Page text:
Editorial: Why is the White House having such difficulty gathering data on police violence?
In 1930, the public believed that crime was climbing dramatically around the country. But was it? No one knew for sure. So the federal government began collecting crime data from local law enforcement agencies. In the end, it took decades to persuade all the police departments in the nation to provide information in a uniform way.
Today, the process is easier, with computers and the Internet to help. So it is disappointing that the first year of the White House’s Police Data Initiative has produced so few solid results. Only 53 police departments — out of about 18,000 nationwide — have agreed to share data beyond the typical crime statistics already collected by the FBI. The bureau is looking to include use of force incidents, traffic stops and citations issued, among other things.
Twelve of the 53 departments committed to the police data project are in California, including those in the state’s four largest cities and in its largest county.
As of now, it is up to the departments themselves to decide what information to share. And how to share it. Because departments don’t necessarily use the same language or metrics to describe incidents, data sets that look similar might in fact be wildly divergent. What one police department considers a “use of force,” for example, may be an unremarkable handcuffing at another department.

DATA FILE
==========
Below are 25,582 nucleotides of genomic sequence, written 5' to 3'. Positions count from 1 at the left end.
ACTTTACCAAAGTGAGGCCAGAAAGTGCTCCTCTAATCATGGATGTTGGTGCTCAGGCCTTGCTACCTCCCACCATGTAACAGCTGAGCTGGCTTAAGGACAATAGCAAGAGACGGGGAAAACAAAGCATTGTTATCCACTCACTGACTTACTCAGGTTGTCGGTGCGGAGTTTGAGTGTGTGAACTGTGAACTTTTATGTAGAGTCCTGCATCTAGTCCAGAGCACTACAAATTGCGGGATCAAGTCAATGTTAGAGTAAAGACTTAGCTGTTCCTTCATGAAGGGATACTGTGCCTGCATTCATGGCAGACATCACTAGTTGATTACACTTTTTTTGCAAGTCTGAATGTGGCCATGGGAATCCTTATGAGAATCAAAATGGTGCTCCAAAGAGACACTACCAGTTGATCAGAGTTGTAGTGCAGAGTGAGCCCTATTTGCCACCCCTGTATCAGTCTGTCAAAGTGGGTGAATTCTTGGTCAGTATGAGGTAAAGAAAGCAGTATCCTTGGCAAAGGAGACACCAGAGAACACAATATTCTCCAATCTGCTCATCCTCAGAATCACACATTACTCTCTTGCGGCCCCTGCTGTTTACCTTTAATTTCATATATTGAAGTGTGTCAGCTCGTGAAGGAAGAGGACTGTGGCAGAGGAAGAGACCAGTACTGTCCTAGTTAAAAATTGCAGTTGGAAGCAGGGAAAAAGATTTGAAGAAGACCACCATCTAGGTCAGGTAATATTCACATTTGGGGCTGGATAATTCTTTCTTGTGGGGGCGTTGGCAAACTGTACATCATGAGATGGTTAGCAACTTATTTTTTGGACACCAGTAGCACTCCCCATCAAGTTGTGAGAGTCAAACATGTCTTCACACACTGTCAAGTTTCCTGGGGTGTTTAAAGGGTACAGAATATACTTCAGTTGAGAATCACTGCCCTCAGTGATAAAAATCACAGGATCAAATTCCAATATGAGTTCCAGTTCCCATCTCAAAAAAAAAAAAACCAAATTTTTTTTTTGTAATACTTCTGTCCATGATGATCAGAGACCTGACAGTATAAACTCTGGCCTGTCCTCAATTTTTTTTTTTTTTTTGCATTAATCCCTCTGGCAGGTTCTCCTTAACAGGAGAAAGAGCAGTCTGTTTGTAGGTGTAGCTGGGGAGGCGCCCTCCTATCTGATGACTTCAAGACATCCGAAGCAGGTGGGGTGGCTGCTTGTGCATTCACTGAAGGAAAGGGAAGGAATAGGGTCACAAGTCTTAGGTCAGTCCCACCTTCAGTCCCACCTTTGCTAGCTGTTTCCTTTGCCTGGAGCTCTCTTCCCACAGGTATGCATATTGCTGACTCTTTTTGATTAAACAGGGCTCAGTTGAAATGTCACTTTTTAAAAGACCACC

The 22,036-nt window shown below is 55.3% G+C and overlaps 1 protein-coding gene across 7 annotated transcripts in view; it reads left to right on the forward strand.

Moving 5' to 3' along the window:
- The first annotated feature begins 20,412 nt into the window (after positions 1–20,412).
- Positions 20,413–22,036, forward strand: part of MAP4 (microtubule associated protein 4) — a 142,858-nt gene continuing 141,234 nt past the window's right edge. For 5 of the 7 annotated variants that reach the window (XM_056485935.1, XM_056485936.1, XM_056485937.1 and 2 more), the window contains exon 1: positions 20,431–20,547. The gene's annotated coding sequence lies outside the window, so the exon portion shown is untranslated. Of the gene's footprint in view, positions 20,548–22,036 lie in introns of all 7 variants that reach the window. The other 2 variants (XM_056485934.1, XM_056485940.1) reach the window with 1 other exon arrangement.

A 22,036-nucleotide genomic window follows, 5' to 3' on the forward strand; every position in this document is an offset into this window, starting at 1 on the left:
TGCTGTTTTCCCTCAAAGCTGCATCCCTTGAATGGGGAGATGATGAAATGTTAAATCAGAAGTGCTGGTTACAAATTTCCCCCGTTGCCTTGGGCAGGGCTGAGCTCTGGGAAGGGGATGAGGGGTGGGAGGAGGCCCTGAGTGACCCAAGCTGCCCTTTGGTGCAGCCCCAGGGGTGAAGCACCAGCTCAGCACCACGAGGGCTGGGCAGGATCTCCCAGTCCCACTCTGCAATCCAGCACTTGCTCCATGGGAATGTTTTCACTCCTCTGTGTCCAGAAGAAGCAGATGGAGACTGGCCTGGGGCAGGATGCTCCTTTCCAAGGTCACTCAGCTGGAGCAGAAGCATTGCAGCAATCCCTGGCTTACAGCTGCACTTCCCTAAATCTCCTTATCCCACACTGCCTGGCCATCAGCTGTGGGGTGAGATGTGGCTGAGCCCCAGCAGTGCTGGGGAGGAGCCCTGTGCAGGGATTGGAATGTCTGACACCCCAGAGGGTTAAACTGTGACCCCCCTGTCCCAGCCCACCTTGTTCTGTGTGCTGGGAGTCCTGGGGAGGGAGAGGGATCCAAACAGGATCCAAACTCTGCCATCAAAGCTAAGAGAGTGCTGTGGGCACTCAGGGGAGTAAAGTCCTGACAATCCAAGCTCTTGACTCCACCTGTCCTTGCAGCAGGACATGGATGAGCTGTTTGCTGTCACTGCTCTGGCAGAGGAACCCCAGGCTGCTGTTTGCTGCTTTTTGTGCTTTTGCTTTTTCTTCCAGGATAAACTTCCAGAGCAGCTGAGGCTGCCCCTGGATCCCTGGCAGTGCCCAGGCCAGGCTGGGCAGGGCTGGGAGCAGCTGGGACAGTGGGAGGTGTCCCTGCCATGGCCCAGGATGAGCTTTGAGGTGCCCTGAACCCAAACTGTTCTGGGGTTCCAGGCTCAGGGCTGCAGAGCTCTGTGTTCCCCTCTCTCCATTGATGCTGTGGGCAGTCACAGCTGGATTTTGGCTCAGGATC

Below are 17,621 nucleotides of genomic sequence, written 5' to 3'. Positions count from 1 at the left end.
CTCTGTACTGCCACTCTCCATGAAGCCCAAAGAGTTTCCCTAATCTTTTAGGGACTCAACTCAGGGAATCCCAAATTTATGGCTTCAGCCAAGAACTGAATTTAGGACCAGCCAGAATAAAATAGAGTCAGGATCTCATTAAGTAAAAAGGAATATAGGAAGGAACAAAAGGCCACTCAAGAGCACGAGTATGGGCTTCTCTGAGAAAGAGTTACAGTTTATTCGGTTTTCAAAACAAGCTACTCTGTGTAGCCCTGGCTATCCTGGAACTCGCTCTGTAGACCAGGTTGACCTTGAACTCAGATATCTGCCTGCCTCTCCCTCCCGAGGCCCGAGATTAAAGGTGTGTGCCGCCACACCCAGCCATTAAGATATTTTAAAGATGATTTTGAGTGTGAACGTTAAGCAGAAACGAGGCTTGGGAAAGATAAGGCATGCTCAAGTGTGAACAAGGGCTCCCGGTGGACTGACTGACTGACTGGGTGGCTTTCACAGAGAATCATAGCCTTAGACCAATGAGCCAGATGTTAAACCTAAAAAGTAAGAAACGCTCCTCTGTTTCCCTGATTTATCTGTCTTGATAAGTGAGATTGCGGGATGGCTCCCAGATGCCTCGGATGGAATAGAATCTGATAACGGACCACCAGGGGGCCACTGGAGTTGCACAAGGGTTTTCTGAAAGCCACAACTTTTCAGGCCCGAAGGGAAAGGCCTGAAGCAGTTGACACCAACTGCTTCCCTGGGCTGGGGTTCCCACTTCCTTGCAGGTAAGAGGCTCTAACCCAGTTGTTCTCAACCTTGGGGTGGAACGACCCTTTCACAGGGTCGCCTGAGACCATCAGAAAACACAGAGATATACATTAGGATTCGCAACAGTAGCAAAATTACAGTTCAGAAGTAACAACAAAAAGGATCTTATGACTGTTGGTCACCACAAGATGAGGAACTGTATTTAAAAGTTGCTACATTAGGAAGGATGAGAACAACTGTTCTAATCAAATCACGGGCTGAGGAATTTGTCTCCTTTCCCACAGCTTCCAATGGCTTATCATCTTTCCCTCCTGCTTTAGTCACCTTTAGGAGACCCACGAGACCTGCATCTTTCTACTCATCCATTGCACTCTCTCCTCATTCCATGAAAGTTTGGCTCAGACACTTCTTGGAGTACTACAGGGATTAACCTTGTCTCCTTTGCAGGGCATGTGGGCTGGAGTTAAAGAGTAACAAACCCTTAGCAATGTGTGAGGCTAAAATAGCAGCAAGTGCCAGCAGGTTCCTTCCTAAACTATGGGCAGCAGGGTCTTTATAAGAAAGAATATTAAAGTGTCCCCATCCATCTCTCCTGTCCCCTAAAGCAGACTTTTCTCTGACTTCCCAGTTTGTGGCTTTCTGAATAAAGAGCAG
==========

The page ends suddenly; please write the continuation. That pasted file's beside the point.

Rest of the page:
This is a problem because without common standards and definitions, and without reliable data, it will remain impossible answer the basic questions that precipitated White House initiative: Are police too quick to arrest, harm, shoot and kill unarmed African-American men?
The police data project was recommended by a task force created by President Obama in 2014 to address of high-profile officer-involved shootings from Ferguson, Mo. to Los Angeles The concept was to establish a virtual platform where the nation’s police departments would share data so that it could be studied and compared by researchers, mined by commercial data scientists, plugged into apps by tech companies and viewed by anyone interested in how police interact with the public.
This is just a first step of an enormous undertaking, and the feds are relying on a collaborative approach since they lack the authority to force local police to participate. But the public can’t wait another 50 years to get the answer to these questions. Nor is there any good reason why they should. Tools that didn’t exist in 1930 now make reporting data to the government as uncomplicated as e-filing income tax returns. And those standards aren’t going to set themselves. Rather than hoping standards develop organically, an approach the leaders of this initiative favor, they must develop clear standards describing exactly what data should be reported and how.
The police data project marks its one year anniversary in May. If the project is to survive its infancy, it must do a better job in its second year by persuading more departments to participate and setting clear standards for how they do so.
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